The Ghost of Ricky Smith
Jesus, Ricky, forgive me. I've started a blog.
Ricky Smith was sort of a jackass, minus the "sort of" part, a thorough pain in the ass to be around, never shut up, and rarely did he comment on anything not directly involving himself and his own brand of personal pain. Ricky once did an excruciatingly uncomfortable hour-long spoken word performance in a coffee shop, in which he, among other things, sodomized a blowup doll with a flashlight while simultaneously simulating injecting her with heroin and railing against the press and government. This was part of a talent show, in which everyone else read a poem for about five minutes. That was the kind of guy Ricky was.
I met Ricky in grad school in Miami, 2005. Pushing fifty, he was an old New York junkie, withered, weathered, wretched and ragged, who could make my oft surly disposition downright pleasant to be around by comparison. You never conversed "with" Ricky as much as you were talked at. Ricky was like that Kristin Wig character on Saturday Night Live, the one who can always outdo any tragedy. If you knew someone who caught swine flu while fishing in the Keys, Ricky knew someone who contracted Ebola in a Turkish prison. But I liked the guy.
I didn't get to know Ricky that well until my second wife pulled the proverbial rug out from under, leaving me on Easter Sunday to stay behind and fuck one of my oldest friends in Houston. We shared a similar background, Ricky and I, and when I was at the breaking point, couldn't take it anymore, he was a sympathetic shoulder.
Ricky hated a lot of things, including, among others, Miles Davis, Catcher in the Rye, sunny days, rainbows, and laughing children. But above all, perhaps, Ricky hated blogs.
"Everyone with fucking fingers has a fucking blog these days," Ricky said one night in class, dragging out the word "blog" to mimic retching. "Fucking pissing out their mouths, like everyone needs to hear their every thought. It's not writing; it's blogging. Don't talk to me about blogging. I don't want to hear it. I fucking hate it, makes writing seem easy. And writing's not easy. It's fucking hard work."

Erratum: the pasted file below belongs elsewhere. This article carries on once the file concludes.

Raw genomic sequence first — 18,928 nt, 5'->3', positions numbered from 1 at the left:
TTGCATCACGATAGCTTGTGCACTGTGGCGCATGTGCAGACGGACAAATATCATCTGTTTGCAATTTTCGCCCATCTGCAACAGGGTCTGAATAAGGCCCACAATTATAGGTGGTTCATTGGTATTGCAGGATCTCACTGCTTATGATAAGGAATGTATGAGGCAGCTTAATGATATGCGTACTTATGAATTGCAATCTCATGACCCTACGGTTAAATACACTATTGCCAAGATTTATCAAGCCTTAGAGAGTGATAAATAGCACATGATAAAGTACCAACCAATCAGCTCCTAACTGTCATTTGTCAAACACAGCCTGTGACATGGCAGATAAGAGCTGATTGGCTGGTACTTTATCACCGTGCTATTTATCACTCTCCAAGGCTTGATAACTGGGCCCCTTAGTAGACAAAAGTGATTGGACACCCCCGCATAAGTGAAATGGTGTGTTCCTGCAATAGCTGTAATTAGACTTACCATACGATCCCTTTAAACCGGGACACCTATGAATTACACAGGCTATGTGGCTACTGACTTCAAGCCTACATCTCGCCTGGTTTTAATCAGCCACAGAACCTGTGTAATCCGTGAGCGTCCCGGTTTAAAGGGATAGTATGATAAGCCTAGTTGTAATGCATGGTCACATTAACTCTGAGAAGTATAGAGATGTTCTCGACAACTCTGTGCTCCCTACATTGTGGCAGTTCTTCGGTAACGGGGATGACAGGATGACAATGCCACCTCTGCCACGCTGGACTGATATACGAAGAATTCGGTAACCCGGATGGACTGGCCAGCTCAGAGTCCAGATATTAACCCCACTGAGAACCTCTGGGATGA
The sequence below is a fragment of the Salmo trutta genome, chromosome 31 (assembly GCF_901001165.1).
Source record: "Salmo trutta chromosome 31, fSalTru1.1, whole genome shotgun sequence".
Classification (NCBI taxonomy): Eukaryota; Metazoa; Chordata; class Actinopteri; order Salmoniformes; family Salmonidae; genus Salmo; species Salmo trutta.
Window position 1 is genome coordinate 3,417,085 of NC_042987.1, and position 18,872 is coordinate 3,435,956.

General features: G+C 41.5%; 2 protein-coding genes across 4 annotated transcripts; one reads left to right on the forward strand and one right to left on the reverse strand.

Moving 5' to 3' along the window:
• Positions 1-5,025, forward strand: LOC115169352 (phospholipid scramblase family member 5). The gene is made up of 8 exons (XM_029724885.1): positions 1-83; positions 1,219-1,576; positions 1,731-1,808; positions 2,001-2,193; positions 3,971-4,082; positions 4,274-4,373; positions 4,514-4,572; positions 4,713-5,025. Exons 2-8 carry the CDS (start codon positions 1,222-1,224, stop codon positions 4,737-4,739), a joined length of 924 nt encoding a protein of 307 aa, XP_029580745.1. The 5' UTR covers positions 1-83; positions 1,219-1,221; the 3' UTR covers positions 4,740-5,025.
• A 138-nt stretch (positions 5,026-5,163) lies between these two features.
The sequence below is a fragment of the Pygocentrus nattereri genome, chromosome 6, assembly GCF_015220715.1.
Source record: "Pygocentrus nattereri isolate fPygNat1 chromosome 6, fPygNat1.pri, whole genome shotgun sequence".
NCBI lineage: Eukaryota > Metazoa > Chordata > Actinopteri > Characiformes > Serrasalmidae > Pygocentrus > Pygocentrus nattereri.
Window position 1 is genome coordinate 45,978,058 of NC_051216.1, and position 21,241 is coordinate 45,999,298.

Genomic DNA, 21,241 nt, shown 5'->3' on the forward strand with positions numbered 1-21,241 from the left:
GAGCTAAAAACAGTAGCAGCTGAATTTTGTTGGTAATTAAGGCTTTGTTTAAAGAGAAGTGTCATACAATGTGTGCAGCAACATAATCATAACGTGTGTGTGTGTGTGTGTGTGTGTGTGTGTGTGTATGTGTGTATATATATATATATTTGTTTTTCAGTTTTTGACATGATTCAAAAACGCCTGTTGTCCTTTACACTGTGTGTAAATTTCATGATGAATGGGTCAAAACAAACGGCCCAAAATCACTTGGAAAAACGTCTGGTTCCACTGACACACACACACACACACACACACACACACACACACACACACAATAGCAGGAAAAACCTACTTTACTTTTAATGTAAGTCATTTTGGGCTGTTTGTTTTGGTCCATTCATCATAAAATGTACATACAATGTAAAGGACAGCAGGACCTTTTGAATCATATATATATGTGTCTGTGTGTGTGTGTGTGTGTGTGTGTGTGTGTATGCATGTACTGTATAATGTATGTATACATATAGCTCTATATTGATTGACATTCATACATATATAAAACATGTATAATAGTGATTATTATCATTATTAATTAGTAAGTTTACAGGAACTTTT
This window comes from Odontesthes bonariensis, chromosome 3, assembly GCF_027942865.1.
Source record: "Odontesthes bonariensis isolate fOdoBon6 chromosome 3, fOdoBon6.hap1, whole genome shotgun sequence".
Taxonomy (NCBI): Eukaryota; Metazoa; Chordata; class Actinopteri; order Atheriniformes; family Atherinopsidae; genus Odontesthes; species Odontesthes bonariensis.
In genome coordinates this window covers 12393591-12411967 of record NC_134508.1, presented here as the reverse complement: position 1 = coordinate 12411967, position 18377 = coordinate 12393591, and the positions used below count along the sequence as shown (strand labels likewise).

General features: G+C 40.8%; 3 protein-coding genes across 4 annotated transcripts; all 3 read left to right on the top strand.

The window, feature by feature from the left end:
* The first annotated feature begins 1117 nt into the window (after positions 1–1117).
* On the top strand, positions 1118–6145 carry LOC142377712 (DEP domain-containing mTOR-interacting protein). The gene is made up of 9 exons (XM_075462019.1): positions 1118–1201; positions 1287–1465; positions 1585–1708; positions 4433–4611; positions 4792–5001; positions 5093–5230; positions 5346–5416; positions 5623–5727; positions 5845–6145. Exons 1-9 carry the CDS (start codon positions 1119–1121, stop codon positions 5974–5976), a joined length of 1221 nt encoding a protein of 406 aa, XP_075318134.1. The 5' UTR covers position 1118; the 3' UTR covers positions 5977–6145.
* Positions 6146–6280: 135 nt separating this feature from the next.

Ricky died the next year, complications from a hard life, found dead on his bed, in front of his computer, post rigor mortis fingers curled on the keyboard, working on his still unfinished life's story. We included an excerpt in my final issues as editor of the grad school's lit magazine.
But I still see him around. Not in the "oh, his soul lives on" kind of way, or the hippy "we're part of the wind" crap. I mean, I see him, or rather guys who look just like him, the beaten down, the broken, the angry-pushing-50-something-wasted-life guys, with the same lachrymose soul bleeding dread and despair, sloughing down dirty city streets, in search of a fix or a fuck or whatever temporary relief they can find, in their ragtag flannels and unwashed jeans, pulling up lame outside some residential hotel, faces carrying more years than can be measured by calendars, and to look in their eyes, it's like Bruce says: they're the ones who hate for just being born. And every time I see one of these guys, I'll text my buddy from grad school, C-Love, and say, "I just saw the ghost of Ricky Smith..." And a couple days later I'll get a text or e-mail back, saying, "Me too." Which isn't a surprise, because once you start looking, you see guys like that everywhere.